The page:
The counterattacks by Soviet forces and their steadfast defense on the approaches to Kiev thwarted enemy plans to take the city on the run. The enemy was forced to halt the advance on Kiev and begin an envelopment from two sides. The fascist German 1st Armored Group turned to the south while the main forces of the sixth Army concentrated in the Korosten’ region. By the end of July the enemy was able to push back the forces of the Fifth Army and, south of Kiev, to drive the forces of the Twenty-sixth Army back across the Dnieper. On July 30, having concentrated up to five infantry divisions with tanks, the enemy renewed the advance on Kiev from the Glevakhi region and on August 10 broke into the southwestern suburbs of the city. There the enemy was met with heroic resistance by the people’s volunteer corps and stopped. On August 8 the Soviet forces defending Kiev were joined together as the Thirty-seventh Army and received two rifle divisions and three airborne brigades as reinforcement. Going over to the offensive, the troops of the Thirty-seventh Army drove the enemy back and by August 16 had virtually restored the original position. The enemy’s second attempt to take Kiev had failed.

From mid-August the primary fighting developed to the north, and then later to the south, of Kiev. On August 8 the 2nd German Armored Group and the Second Army went on the attack, advancing against Gomel’, Chernigov, and Starodub from the north and reaching the Desna River by the end of the month. On September 9 the northern grouping of fascist German forces went over to the offensive on the Lubny axis. On September 12 the 1st German Armored Group and the Seventeenth Army began an advance on Lubny from the Kremenchug base of operations. On September 15 the forces of these groupings linked up in the Lokhvitsy region and closed the ring of encirclement around the Kiev Group of Soviet Forces (the Twenty-first, Fifth, Thirty-seventh, and Twenty-sixth armies). On September 19 the Soviet troops left Kiev and began a retreat to the east. Because communications and control were disrupted the retreat was disorganized and led to heavy losses. During the encirclement M. P. Kirponos, M. A. Burmistenko, and V. I. Tupikov, chief of staff of the front, died in battle.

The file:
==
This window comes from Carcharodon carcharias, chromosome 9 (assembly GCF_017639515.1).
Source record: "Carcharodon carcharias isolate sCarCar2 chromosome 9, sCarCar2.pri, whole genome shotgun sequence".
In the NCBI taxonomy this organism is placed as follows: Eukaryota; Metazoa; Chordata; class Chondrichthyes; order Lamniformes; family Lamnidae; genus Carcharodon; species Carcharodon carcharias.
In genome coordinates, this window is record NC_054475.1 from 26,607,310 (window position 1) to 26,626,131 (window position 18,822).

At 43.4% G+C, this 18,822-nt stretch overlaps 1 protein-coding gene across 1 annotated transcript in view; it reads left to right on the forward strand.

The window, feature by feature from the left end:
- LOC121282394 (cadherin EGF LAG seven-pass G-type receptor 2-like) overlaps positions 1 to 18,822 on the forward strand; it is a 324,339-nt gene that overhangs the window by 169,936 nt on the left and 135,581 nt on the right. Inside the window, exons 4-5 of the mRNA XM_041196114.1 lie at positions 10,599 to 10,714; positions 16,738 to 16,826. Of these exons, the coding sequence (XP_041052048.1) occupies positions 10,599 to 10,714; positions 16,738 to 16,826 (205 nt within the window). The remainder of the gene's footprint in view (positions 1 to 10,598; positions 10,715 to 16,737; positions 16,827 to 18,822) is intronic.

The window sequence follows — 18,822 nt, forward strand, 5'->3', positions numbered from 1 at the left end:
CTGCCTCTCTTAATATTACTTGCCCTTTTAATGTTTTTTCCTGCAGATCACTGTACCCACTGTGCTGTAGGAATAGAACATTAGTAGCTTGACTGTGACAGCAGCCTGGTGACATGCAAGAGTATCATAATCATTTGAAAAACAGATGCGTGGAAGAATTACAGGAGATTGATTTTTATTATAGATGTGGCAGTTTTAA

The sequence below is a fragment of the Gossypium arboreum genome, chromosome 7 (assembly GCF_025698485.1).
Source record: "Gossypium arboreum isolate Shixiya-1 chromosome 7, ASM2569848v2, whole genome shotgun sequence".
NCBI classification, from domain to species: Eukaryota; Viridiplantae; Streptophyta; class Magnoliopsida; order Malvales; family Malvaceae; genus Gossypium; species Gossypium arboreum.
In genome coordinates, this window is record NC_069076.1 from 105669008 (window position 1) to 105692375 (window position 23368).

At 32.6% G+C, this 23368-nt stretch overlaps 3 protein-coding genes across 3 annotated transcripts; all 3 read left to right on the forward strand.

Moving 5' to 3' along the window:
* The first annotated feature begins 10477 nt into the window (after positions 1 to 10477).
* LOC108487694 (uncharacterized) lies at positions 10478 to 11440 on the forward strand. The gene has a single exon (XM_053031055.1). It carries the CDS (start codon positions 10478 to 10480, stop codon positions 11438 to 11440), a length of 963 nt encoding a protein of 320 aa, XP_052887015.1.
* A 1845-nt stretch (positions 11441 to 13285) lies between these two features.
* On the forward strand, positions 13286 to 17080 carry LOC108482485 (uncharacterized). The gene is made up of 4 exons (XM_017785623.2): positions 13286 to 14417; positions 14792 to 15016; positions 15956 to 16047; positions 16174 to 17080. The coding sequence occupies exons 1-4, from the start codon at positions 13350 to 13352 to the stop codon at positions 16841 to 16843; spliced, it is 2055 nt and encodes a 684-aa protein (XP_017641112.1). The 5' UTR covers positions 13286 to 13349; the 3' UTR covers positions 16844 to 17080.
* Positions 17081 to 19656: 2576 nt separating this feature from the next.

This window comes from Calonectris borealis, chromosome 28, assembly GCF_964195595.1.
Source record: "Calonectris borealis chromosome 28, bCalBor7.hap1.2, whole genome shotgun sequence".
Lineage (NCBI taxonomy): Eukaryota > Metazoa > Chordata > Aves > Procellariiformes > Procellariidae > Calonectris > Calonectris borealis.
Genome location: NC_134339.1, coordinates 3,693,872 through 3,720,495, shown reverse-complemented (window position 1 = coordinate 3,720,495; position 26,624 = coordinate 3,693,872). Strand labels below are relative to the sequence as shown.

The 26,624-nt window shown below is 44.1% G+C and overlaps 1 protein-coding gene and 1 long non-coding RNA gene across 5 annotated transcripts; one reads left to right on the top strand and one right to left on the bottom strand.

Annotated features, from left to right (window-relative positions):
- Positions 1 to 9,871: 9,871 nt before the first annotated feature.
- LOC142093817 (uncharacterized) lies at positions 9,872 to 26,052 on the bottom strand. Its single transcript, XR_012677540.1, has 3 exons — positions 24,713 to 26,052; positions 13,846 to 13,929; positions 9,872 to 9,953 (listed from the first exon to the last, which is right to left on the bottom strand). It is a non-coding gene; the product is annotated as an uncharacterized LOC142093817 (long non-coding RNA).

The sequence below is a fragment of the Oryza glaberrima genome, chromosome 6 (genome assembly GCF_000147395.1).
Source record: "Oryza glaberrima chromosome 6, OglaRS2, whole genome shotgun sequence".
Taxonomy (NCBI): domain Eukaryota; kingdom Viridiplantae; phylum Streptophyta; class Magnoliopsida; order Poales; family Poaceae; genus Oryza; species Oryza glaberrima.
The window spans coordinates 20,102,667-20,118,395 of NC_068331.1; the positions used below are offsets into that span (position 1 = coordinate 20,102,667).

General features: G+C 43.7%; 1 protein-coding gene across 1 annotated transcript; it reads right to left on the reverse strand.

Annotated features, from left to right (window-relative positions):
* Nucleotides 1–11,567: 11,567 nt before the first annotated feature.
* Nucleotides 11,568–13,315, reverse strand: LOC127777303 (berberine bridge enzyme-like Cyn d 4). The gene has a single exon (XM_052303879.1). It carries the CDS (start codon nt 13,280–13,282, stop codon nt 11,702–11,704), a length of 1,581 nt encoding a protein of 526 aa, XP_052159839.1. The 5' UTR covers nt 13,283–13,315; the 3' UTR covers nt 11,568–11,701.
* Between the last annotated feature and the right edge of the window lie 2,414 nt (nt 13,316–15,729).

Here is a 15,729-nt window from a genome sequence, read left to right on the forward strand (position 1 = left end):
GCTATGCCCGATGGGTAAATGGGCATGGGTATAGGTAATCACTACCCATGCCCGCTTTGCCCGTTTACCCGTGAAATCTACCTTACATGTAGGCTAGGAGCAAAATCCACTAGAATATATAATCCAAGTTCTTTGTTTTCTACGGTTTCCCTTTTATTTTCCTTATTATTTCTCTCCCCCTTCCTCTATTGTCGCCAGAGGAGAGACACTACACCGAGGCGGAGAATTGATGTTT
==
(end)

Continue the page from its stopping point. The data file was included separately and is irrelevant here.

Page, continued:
As a result of the defeat of the Southwestern Front almost all of the Left-bank Ukraine was lost. But the heroic defense of Kiev played an important role in the course of the war. It drew off large-scale forces from the Army Group Center to the Kiev axis, which disrupted the overall strategic plan of the fascist German command by holding up the offensive along the main axis (Moscow) for two months.

Despite its unsuccessful outcome, the Kiev defensive operation had a large impact on subsequent events around Moscow and was important in thwarting the German plan for a blitzkrieg against the Soviet Union.

REFERENCES

Kievshchina ν gody Velikoi Otechestvennoi voiny 1941–45: Sb. dokumentov. Kiev, 1963.
Kyiv—heroi: Zbirnyk materialiv. Kiev, 1961.
Istoriia mist i sil Ukrains’koi RSR, vol 5. Kiev, 1968.
Rodymtsev, O. I. Za misto-geroi Kyiv. Kiev, 1964.
Grigorovich, D. F. Kiev—gorod-geroi. Moscow, 1962.
Bagramian, I. Kh. Gorod-voin na Dnepre. Moscow, 1965.
The Great Soviet Encyclopedia, 3rd Edition (1970-1979). © 2010 The Gale Group, Inc. All rights reserved.